An Unusual Spring
Christina writes: I commented in my February blog post Where’s Winter that we were enjoying early signs of spring after an unusually warm winter with little snow. The weather continued warm throughout March, indeed for a few days it was like high summer when the temperature reached 84º F (about 29º C). By early March, the snowdrops were out in our garden, followed by crocus and dwarf iris. The first daffodils, which flowered in mid-March, are over now but others are still providing patches of bright colour, perhaps different varieties but more likely ones planted in areas which get less sun. April, however, has been colder than March, and we have had to go back to wearing winter woollens, even the thickest Shetland sweaters on one or two occasions.
I wondered in that post how well our various shrubs and perennials had survived without a protective snow cover to provide warmth and prevent the ground freezing. I failed to think of another benefit of snow cover: as the snow melts, it provides constant moisture for plants, encouraging growth. This would not have been so significant if we had had our usual rainfall in the early months of the year. But as the gardening column in our local paper on 27 April noted, the rain that fell a few days previous was the first significant precipitation since 27 January.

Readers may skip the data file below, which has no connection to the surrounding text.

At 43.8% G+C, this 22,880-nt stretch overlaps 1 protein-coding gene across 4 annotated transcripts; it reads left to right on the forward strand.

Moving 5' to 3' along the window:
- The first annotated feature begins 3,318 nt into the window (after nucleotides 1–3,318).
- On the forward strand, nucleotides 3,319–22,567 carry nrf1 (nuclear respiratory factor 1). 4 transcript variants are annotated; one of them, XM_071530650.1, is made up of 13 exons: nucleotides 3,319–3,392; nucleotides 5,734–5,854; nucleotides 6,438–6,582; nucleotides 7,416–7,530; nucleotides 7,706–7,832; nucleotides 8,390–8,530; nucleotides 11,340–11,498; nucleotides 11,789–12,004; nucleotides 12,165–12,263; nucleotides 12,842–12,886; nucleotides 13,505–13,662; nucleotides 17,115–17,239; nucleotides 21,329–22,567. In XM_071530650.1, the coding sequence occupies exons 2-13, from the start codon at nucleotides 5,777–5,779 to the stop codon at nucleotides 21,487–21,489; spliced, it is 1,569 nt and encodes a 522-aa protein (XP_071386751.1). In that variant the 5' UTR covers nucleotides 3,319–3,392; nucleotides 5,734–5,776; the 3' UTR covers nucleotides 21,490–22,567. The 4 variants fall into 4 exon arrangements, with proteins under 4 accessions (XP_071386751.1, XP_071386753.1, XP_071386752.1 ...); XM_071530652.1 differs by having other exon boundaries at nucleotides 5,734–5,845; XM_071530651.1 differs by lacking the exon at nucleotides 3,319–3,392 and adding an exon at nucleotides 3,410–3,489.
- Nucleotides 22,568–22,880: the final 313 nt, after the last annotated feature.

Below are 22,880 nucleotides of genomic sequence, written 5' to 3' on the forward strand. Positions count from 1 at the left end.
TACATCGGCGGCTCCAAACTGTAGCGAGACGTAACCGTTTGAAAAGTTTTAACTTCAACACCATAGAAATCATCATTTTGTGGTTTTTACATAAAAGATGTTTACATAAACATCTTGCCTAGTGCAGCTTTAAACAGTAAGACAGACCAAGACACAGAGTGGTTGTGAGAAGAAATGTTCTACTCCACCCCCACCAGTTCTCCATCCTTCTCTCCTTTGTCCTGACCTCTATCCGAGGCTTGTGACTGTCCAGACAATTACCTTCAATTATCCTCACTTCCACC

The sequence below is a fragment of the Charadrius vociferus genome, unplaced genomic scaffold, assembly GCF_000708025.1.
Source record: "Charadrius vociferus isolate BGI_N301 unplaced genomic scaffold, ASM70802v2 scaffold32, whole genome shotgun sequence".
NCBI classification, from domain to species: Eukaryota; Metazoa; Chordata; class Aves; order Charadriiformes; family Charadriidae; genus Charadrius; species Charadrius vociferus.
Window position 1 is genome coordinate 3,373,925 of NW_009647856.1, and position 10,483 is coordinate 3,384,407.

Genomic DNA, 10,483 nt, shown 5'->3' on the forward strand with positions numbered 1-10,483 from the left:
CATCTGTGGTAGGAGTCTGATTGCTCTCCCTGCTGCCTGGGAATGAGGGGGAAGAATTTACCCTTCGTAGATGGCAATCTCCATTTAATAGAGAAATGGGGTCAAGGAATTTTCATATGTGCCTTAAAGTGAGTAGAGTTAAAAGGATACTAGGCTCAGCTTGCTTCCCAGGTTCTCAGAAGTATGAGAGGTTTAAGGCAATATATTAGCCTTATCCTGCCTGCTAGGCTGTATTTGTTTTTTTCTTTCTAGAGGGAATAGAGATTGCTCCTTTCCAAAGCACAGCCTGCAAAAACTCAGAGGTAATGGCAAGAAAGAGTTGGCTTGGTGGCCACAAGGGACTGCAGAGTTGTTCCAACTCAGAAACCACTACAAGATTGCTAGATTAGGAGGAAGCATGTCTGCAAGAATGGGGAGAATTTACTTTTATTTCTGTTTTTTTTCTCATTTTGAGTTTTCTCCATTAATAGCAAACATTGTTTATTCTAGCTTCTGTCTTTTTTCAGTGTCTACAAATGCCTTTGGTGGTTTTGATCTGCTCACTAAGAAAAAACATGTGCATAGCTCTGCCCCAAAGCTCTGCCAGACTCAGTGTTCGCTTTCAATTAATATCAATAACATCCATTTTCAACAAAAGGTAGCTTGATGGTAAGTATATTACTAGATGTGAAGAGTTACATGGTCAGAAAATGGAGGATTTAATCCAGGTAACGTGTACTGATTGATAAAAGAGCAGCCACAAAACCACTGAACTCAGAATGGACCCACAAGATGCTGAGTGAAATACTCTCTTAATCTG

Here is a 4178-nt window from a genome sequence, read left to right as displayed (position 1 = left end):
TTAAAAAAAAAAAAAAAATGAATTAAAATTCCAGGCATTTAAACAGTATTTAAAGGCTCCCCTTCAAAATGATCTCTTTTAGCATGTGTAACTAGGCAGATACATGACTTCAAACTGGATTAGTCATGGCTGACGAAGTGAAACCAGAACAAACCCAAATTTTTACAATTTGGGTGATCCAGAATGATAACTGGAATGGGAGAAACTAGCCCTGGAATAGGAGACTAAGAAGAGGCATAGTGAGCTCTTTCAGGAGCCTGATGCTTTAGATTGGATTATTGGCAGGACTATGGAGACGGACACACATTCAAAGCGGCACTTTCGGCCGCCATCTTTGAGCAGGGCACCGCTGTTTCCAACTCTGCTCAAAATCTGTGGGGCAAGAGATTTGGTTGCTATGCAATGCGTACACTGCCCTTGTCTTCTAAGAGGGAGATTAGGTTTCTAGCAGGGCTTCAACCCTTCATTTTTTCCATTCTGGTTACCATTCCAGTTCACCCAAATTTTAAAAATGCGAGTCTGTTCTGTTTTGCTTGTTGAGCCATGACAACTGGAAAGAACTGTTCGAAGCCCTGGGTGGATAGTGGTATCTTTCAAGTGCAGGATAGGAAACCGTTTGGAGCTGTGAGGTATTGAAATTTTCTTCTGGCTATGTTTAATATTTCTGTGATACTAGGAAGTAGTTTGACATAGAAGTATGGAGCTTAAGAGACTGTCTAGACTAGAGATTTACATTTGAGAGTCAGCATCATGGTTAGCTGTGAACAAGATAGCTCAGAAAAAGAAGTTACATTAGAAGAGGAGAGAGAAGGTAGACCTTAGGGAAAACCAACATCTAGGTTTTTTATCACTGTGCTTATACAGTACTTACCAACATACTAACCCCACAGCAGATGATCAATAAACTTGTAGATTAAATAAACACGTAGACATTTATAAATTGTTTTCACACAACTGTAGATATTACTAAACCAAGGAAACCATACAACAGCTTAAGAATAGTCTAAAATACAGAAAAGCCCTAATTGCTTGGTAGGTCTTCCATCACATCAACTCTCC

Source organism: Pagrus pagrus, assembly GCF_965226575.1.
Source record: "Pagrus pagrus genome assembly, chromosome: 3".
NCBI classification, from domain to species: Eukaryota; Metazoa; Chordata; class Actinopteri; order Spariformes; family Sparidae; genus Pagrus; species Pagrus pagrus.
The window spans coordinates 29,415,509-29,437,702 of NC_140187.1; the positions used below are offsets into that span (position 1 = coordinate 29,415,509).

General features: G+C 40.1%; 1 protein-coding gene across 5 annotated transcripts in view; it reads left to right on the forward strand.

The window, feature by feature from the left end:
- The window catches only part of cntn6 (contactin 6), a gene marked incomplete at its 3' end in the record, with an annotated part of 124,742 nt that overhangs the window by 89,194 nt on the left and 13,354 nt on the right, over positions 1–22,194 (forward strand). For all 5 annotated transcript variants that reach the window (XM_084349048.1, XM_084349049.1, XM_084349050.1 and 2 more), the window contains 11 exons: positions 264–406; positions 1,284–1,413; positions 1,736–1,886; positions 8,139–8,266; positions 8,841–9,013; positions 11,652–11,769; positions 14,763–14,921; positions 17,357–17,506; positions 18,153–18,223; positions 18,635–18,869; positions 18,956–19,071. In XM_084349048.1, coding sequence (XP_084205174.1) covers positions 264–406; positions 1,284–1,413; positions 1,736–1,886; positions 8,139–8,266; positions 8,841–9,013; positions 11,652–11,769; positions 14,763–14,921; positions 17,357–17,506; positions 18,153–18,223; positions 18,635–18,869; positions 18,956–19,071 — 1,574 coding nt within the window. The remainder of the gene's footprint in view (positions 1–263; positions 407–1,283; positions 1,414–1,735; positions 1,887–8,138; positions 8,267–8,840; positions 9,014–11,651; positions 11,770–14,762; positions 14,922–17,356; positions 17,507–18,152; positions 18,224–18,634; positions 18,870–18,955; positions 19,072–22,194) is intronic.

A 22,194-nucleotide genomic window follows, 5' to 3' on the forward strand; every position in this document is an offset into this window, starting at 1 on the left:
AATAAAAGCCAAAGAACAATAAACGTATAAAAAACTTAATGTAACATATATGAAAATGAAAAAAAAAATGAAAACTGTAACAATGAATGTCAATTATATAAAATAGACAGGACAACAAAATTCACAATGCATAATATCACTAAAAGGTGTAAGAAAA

In mid-February, when I walked through the garden with Dan, our landscaper, he commented how well our evergreen shrubs looked, except for two mountain laurels which had suffered badly from winter burn. In mid-March, I noticed that many of the leaves on three of our andromedas, which had looked healthy when Dan visited, were turning brown. At about the same time, we became aware of how dry the ground was: cracks in the lawns, and the soil on the beds either like dust or very hard. We normally don’t need to do any watering before May, and it hadn’t occurred to us that any was needed. We immediately laid out the soaker hoses we had found so successful last year and ordered several more to cover all suitable areas, mainly those with shrubs. For beds with low plants, we bought sprinkler hoses, which we thought would be better in those areas, and we bought soaker rings for our three apple trees. We still need to use a hand-held hose or one with an attached sprinkler on the perennial bed adjacent to the driveway, as the width of the bed and irregular placement of the plants would require multiple soaker hoses, and the spray from sprinkler hoses would be blocked by the leaves of taller plants. During renovations to our house in 2007, we had three outside faucets placed strategically for covering the whole garden, which allows us to water three beds at once using soaker and sprinkler hoses. These are much more economical of water usage, delivering it slowly over a period of time to where it is actually needed rather than upon a wider area with much overspray or evaporation. We have already seen results since we have saved two of the andromedas, and an azalea which did badly in the 2010–11 winter and did not flower in 2011 will be in flower soon. Ironically, since we laid the last hose at the end of April we have had much more rain!